Note: Strangely, Outlook only allows you to create one “Outlook Address Book”.

Outlook Profiles and Related

Outlook supports having multiple profiles (or configurations) that it can be launched with. By default, it will come with one profile; which is automatically loaded, so you will never see this feature. You can create a second profile and configure Outlook to prompt for the profile when starting:

  1. Right-click on the Outlook Icon on your desktop or in the Start menu and select Properties to display the Mail Setup dialog. (Note: This won’t work on a shortcut to the Outlook program.)
  2. Select Show Profiles
  3. To create a new Profile:
    • Select the Add… button.
    • Input a profile name and hit the Ok button.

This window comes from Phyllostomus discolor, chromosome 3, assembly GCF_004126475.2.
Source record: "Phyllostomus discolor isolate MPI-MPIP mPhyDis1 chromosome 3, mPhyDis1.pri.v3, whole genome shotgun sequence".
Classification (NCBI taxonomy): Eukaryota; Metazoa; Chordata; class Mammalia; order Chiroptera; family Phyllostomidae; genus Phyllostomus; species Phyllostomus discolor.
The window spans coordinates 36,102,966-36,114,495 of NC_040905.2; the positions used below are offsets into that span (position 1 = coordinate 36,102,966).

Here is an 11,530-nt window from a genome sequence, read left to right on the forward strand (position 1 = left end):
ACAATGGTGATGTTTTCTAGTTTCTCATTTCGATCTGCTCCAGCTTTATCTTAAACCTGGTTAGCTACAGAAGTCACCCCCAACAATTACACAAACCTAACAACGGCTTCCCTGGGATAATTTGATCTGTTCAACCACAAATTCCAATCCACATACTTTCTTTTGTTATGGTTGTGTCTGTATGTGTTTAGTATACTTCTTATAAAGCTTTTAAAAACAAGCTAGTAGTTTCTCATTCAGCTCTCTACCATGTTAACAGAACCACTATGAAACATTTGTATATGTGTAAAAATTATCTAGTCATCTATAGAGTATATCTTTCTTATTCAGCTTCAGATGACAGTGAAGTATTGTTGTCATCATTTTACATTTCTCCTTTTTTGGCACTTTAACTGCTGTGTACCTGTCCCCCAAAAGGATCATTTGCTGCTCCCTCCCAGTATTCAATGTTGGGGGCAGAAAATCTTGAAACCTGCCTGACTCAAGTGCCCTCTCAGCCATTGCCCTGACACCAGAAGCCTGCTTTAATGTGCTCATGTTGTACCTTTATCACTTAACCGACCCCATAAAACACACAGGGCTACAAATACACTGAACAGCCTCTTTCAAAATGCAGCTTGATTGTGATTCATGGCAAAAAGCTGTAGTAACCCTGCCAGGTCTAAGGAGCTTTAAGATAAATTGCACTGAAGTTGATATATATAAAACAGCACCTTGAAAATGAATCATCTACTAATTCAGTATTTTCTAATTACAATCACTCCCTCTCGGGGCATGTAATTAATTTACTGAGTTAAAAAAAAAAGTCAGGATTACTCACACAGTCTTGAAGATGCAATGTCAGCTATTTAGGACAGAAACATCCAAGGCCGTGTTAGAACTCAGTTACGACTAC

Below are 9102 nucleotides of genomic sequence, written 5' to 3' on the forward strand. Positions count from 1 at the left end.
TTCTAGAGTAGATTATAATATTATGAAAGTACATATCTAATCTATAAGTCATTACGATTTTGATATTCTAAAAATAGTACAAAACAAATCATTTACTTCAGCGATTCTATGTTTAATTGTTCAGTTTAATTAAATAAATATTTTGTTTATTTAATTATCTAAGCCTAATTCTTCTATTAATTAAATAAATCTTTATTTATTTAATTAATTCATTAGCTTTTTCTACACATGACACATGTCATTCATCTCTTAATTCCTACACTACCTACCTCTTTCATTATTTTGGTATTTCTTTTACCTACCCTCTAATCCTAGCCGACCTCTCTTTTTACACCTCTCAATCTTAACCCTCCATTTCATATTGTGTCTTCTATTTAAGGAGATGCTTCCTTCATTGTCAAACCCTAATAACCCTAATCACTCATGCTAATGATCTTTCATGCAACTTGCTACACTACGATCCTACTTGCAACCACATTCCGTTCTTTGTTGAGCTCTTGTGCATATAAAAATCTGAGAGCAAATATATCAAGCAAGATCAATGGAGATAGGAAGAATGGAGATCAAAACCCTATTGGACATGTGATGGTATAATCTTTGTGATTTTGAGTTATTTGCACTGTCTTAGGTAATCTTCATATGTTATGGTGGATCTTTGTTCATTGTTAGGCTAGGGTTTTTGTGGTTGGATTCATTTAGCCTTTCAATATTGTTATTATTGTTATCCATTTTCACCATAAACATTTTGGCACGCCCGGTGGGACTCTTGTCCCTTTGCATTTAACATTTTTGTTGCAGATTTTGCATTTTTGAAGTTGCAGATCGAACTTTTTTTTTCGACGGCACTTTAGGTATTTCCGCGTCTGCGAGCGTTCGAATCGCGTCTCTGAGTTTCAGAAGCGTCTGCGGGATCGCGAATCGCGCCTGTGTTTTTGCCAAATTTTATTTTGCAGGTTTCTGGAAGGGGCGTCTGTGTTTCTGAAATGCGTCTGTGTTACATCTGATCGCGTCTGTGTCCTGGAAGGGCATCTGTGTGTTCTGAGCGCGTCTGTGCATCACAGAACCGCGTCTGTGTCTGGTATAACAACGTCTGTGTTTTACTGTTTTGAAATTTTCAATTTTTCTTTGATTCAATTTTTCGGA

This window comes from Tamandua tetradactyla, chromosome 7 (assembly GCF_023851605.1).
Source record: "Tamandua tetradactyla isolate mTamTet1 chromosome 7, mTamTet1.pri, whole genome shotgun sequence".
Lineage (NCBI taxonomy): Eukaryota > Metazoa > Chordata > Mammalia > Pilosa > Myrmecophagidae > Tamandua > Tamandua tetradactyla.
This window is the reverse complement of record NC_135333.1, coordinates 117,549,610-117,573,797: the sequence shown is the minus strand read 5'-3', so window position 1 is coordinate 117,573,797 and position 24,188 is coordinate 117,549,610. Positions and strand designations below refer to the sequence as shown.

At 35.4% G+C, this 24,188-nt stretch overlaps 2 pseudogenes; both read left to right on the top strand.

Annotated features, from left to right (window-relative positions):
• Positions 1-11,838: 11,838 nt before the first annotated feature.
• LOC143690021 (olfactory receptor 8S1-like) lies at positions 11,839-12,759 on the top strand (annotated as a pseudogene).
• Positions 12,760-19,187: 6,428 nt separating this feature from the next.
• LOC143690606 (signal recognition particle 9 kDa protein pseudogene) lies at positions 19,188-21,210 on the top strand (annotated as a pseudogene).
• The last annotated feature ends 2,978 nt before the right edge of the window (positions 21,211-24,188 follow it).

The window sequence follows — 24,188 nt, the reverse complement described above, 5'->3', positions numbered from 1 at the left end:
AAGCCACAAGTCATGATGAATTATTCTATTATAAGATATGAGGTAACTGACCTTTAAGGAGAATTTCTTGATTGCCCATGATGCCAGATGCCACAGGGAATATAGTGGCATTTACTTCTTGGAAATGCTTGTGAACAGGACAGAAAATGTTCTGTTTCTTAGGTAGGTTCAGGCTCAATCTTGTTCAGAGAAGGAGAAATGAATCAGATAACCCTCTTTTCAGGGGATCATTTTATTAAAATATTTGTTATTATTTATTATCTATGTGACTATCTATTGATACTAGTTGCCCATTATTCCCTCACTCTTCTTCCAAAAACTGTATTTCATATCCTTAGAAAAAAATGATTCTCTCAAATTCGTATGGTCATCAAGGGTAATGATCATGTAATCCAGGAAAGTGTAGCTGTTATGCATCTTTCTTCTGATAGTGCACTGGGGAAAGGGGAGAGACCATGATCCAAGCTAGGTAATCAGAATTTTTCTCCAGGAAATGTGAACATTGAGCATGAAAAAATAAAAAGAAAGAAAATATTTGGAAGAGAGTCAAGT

• Click on the Close button and Ok button to not configure email support (POP3, IMAP, etc.); otherwise, configure away.
    • Outlook will create a new profile with a default data file named Outlook.pst (or Outlook1.pst, Outlook2.pst, Outlook3.pst, etc., if there is a pre-existing file in the “C:\Documents and Settings\your_username\Local Settings\Application Data\Microsoft\Outlook” directory of the same name).
  4. Configure Outlook to prompt for a profile on startup by selecting “Prompt for a profile to be used”.
  5. Hit the Ok button to close the Mail Setup dialog.
  6. The next time you start Outlook, it will prompt you for the profile to use.

I found some other Outlook related tidbits of info that you might find useful:

  • At this location “”C:\Documents and Settings\your_username\Application Data\Microsoft\Outlook”: